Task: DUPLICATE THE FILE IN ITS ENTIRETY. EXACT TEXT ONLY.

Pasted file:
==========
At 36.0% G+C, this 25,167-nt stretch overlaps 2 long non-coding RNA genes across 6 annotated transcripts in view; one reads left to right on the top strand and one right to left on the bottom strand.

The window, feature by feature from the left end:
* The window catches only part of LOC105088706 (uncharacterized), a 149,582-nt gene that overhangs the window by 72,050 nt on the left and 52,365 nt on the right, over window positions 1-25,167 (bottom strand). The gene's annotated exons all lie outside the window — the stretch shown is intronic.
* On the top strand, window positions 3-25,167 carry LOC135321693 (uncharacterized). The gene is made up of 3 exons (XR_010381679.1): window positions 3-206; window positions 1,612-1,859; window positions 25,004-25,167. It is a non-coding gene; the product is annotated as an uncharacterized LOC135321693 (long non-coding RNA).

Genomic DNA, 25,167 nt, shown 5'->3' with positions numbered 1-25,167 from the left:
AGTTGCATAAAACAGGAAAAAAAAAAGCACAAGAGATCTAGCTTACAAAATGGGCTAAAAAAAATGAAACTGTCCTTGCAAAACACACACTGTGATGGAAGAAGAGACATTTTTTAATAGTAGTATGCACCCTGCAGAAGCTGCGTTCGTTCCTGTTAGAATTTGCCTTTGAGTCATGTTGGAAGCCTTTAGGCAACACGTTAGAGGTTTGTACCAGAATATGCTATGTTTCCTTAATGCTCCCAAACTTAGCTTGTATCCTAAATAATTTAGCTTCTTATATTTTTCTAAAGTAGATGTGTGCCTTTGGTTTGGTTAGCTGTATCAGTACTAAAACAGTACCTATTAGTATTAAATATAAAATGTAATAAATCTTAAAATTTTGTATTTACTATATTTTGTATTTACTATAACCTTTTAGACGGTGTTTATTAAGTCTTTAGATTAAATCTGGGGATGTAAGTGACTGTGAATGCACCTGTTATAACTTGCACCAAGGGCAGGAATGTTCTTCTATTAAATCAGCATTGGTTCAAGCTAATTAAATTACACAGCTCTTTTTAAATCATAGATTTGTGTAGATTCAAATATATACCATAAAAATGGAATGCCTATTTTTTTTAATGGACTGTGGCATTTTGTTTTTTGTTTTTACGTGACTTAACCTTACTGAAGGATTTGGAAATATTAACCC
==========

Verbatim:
At 36.0% G+C, this 25,167-nt stretch overlaps 2 long non-coding RNA genes across 6 annotated transcripts in view; one reads left to right on the top strand and one right to left on the bottom strand.

The window, feature by feature from the left end:
* The window catches only part of LOC105088706 (uncharacterized), a 149,582-nt gene that overhangs the window by 72,050 nt on the left and 52,365 nt on the right, over window positions 1-25,167 (bottom strand). The gene's annotated exons all lie outside the window — the stretch shown is intronic.
* On the top strand, window positions 3-25,167 carry LOC135321693 (uncharacterized). The gene is made up of 3 exons (XR_010381679.1): window positions 3-206; window positions 1,612-1,859; window positions 25,004-25,167. It is a non-coding gene; the product is annotated as an uncharacterized LOC135321693 (long non-coding RNA).

Genomic DNA, 25,167 nt, shown 5'->3' with positions numbered 1-25,167 from the left:
AGTTGCATAAAACAGGAAAAAAAAAAGCACAAGAGATCTAGCTTACAAAATGGGCTAAAAAAAATGAAACTGTCCTTGCAAAACACACACTGTGATGGAAGAAGAGACATTTTTTAATAGTAGTATGCACCCTGCAGAAGCTGCGTTCGTTCCTGTTAGAATTTGCCTTTGAGTCATGTTGGAAGCCTTTAGGCAACACGTTAGAGGTTTGTACCAGAATATGCTATGTTTCCTTAATGCTCCCAAACTTAGCTTGTATCCTAAATAATTTAGCTTCTTATATTTTTCTAAAGTAGATGTGTGCCTTTGGTTTGGTTAGCTGTATCAGTACTAAAACAGTACCTATTAGTATTAAATATAAAATGTAATAAATCTTAAAATTTTGTATTTACTATATTTTGTATTTACTATAACCTTTTAGACGGTGTTTATTAAGTCTTTAGATTAAATCTGGGGATGTAAGTGACTGTGAATGCACCTGTTATAACTTGCACCAAGGGCAGGAATGTTCTTCTATTAAATCAGCATTGGTTCAAGCTAATTAAATTACACAGCTCTTTTTAAATCATAGATTTGTGTAGATTCAAATATATACCATAAAAATGGAATGCCTATTTTTTTTAATGGACTGTGGCATTTTGTTTTTTGTTTTTACGTGACTTAACCTTACTGAAGGATTTGGAAATATTAACCC